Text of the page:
PS: Your reviews tend to put a lot of focus on the annoying and/or just-plain-bad bits of games. Do you think the games press in general goes too easy on games? Are they just writing for a different audience than you are?

BC: I do think there is a tendency for most gaming press to go easy, especially on big-name titles, because I think there's a feeling that ensuring the success of really popular games helps the industry as a whole. I seem to remember growing up that whenever a console was dying out, the associated magazines would always start awarding the few remaining games with bigger and bigger scores... My own position is that we're living in the early days of a new art form, and that the cruellest possible thing you can do to an artist is tell them their work is perfect when it isn't.

PS: Being of England and Australia yourself, do you notice any differences between the American and foreign games press?

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BC: There's definitely more of an emphasis on humor in English and Australian gaming media. PC Zone was generally big on this.

PS: Do you think developing your own games makes you a stronger reviewer? (photo credit:

BC: I think so. As a designer myself, I have very clear ideas on what makes a game fun, and the ideal balance of story and gameplay. I tend to review gameplay design more than any other aspect, with original storytelling coming in second. I'm rarely one to be impressed by cool physics or amazing graphics (Crysis review notwithstanding) when the game is not essentially fun to play.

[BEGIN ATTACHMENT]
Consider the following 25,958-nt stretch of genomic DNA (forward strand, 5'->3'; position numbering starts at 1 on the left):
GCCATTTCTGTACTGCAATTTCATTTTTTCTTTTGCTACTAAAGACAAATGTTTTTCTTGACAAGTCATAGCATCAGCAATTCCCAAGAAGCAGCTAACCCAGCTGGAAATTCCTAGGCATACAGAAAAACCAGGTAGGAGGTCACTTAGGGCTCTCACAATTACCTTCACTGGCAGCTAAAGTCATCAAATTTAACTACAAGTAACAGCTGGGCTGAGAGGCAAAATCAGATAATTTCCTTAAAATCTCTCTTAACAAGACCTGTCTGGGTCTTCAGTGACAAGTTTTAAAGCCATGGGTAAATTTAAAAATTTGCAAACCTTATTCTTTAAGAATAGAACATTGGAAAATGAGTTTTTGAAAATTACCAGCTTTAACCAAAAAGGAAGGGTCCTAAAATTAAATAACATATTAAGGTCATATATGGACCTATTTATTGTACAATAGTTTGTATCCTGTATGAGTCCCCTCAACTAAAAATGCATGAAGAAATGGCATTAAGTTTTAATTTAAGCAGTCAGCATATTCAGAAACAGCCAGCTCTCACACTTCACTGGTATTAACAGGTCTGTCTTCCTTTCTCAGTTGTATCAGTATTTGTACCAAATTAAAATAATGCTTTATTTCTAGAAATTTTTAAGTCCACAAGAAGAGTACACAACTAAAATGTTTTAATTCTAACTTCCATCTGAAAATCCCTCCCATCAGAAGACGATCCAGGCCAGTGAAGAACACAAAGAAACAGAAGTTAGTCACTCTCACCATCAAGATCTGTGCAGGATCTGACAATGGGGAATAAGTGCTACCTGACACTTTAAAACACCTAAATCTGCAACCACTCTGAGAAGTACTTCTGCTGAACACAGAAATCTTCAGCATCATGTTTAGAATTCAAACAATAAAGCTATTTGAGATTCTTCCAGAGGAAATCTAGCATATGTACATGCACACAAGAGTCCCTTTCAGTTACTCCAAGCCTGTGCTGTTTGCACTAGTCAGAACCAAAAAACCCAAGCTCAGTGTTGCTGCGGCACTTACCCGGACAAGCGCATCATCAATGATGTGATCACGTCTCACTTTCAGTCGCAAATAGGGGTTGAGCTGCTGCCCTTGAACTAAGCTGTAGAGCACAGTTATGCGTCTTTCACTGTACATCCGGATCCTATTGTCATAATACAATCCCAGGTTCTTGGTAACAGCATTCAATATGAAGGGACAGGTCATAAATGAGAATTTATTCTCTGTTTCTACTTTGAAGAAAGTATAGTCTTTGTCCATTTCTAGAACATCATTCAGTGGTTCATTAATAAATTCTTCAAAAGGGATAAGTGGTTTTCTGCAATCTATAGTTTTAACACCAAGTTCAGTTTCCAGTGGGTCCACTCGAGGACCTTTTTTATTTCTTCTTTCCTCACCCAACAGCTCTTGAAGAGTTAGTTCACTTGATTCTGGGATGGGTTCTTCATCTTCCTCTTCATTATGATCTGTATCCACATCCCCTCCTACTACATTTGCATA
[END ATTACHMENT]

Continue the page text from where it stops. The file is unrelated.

PS: What are your thoughts on the state of humor in the video game media, specifically in other game review videos found online?

BC: The trouble with the video game media is that it's mostly on the Internet, which has no quality control. Gaming humour on the Internet usually means gaming webcomics. And Penny Arcade is the only good gaming webcomic. Everything else is a rip-off of PA or just plain rubbish. Ctrl-Alt-Del is the Rubbish King, sitting proudly on a throne of rotting meat. As for other game review videos, I've already mentioned that Noah Antwiler is good, but I've been unimpressed by the other really popular ones. I watched one Angry Video Game Nerd once and that was enough for me, thank you. This is starting to sound really arrogant, isn't it?

PS: You've done a lot of written reviews on your personal site. Do you prefer straight writing or the video format, and why?

BC: They're actually very much alike, because Zero Punctuation has to start out as a straight written script before I can start animating it. A lot of my written reviews could probably pass for Zero Punctuation if I read it out loud and made funny pictures come up. So I guess I prefer straight writing to making videos, if only because it's less work.

PS: Is online video going to kill plain, written game journalism?

BC: Well, it's easier, more convenient and free, so it'll almost certainly kill print game journalism, if it hasn't already. As for online written game journalism, I have no idea. Maybe if everyone forgets how to read, which considering kids these days, is a possibility I wouldn't totally discount.

--Kyle Orland